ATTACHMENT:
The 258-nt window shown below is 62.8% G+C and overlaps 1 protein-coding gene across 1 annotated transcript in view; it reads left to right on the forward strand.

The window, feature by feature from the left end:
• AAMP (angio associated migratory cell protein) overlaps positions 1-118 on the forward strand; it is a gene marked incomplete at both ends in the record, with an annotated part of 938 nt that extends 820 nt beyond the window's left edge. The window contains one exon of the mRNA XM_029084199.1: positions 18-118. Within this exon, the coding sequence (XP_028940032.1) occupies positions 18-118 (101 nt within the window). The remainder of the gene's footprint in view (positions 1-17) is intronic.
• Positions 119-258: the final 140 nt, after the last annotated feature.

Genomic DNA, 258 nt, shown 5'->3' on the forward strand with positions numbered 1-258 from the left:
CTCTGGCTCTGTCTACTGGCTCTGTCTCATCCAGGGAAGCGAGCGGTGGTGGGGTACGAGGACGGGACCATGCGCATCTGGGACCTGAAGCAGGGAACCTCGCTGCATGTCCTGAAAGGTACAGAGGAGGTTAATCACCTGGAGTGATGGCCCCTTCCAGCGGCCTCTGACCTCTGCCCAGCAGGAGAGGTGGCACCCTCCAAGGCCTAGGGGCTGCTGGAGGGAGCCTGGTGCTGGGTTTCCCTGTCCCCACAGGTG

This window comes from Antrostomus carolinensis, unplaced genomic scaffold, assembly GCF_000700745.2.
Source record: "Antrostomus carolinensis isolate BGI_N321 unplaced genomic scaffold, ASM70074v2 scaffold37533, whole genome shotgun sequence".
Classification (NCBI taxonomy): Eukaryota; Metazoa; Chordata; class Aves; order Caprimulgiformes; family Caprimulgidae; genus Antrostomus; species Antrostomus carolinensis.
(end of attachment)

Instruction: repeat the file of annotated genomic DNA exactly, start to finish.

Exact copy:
The 258-nt window shown below is 62.8% G+C and overlaps 1 protein-coding gene across 1 annotated transcript in view; it reads left to right on the forward strand.

The window, feature by feature from the left end:
• AAMP (angio associated migratory cell protein) overlaps positions 1-118 on the forward strand; it is a gene marked incomplete at both ends in the record, with an annotated part of 938 nt that extends 820 nt beyond the window's left edge. The window contains one exon of the mRNA XM_029084199.1: positions 18-118. Within this exon, the coding sequence (XP_028940032.1) occupies positions 18-118 (101 nt within the window). The remainder of the gene's footprint in view (positions 1-17) is intronic.
• Positions 119-258: the final 140 nt, after the last annotated feature.

Genomic DNA, 258 nt, shown 5'->3' on the forward strand with positions numbered 1-258 from the left:
CTCTGGCTCTGTCTACTGGCTCTGTCTCATCCAGGGAAGCGAGCGGTGGTGGGGTACGAGGACGGGACCATGCGCATCTGGGACCTGAAGCAGGGAACCTCGCTGCATGTCCTGAAAGGTACAGAGGAGGTTAATCACCTGGAGTGATGGCCCCTTCCAGCGGCCTCTGACCTCTGCCCAGCAGGAGAGGTGGCACCCTCCAAGGCCTAGGGGCTGCTGGAGGGAGCCTGGTGCTGGGTTTCCCTGTCCCCACAGGTG

This window comes from Antrostomus carolinensis, unplaced genomic scaffold, assembly GCF_000700745.2.
Source record: "Antrostomus carolinensis isolate BGI_N321 unplaced genomic scaffold, ASM70074v2 scaffold37533, whole genome shotgun sequence".
Classification (NCBI taxonomy): Eukaryota; Metazoa; Chordata; class Aves; order Caprimulgiformes; family Caprimulgidae; genus Antrostomus; species Antrostomus carolinensis.